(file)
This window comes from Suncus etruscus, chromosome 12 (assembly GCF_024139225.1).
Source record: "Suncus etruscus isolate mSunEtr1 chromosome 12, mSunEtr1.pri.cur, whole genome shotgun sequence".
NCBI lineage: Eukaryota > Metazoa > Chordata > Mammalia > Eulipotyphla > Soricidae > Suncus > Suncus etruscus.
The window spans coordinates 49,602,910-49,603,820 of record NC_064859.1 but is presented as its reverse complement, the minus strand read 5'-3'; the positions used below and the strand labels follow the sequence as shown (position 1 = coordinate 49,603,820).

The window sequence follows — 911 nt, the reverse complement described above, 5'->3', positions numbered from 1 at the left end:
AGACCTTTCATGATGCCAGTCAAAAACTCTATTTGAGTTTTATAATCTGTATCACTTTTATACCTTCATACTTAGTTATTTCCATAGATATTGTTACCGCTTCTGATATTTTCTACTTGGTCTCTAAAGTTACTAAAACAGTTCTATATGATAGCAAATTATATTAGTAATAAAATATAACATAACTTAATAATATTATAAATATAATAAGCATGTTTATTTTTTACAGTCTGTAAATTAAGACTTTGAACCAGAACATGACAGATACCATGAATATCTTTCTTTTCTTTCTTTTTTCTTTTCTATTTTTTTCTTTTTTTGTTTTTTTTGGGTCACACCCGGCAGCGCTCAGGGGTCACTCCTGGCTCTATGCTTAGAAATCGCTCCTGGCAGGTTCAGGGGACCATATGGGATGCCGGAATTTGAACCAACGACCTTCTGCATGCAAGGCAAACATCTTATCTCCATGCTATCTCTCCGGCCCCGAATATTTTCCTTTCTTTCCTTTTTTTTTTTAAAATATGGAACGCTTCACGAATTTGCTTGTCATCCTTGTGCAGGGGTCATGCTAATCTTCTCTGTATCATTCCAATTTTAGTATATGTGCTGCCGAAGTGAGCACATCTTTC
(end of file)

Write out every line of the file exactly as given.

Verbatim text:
This window comes from Suncus etruscus, chromosome 12 (assembly GCF_024139225.1).
Source record: "Suncus etruscus isolate mSunEtr1 chromosome 12, mSunEtr1.pri.cur, whole genome shotgun sequence".
NCBI lineage: Eukaryota > Metazoa > Chordata > Mammalia > Eulipotyphla > Soricidae > Suncus > Suncus etruscus.
The window spans coordinates 49,602,910-49,603,820 of record NC_064859.1 but is presented as its reverse complement, the minus strand read 5'-3'; the positions used below and the strand labels follow the sequence as shown (position 1 = coordinate 49,603,820).

The window sequence follows — 911 nt, the reverse complement described above, 5'->3', positions numbered from 1 at the left end:
AGACCTTTCATGATGCCAGTCAAAAACTCTATTTGAGTTTTATAATCTGTATCACTTTTATACCTTCATACTTAGTTATTTCCATAGATATTGTTACCGCTTCTGATATTTTCTACTTGGTCTCTAAAGTTACTAAAACAGTTCTATATGATAGCAAATTATATTAGTAATAAAATATAACATAACTTAATAATATTATAAATATAATAAGCATGTTTATTTTTTACAGTCTGTAAATTAAGACTTTGAACCAGAACATGACAGATACCATGAATATCTTTCTTTTCTTTCTTTTTTCTTTTCTATTTTTTTCTTTTTTTGTTTTTTTTGGGTCACACCCGGCAGCGCTCAGGGGTCACTCCTGGCTCTATGCTTAGAAATCGCTCCTGGCAGGTTCAGGGGACCATATGGGATGCCGGAATTTGAACCAACGACCTTCTGCATGCAAGGCAAACATCTTATCTCCATGCTATCTCTCCGGCCCCGAATATTTTCCTTTCTTTCCTTTTTTTTTTTAAAATATGGAACGCTTCACGAATTTGCTTGTCATCCTTGTGCAGGGGTCATGCTAATCTTCTCTGTATCATTCCAATTTTAGTATATGTGCTGCCGAAGTGAGCACATCTTTC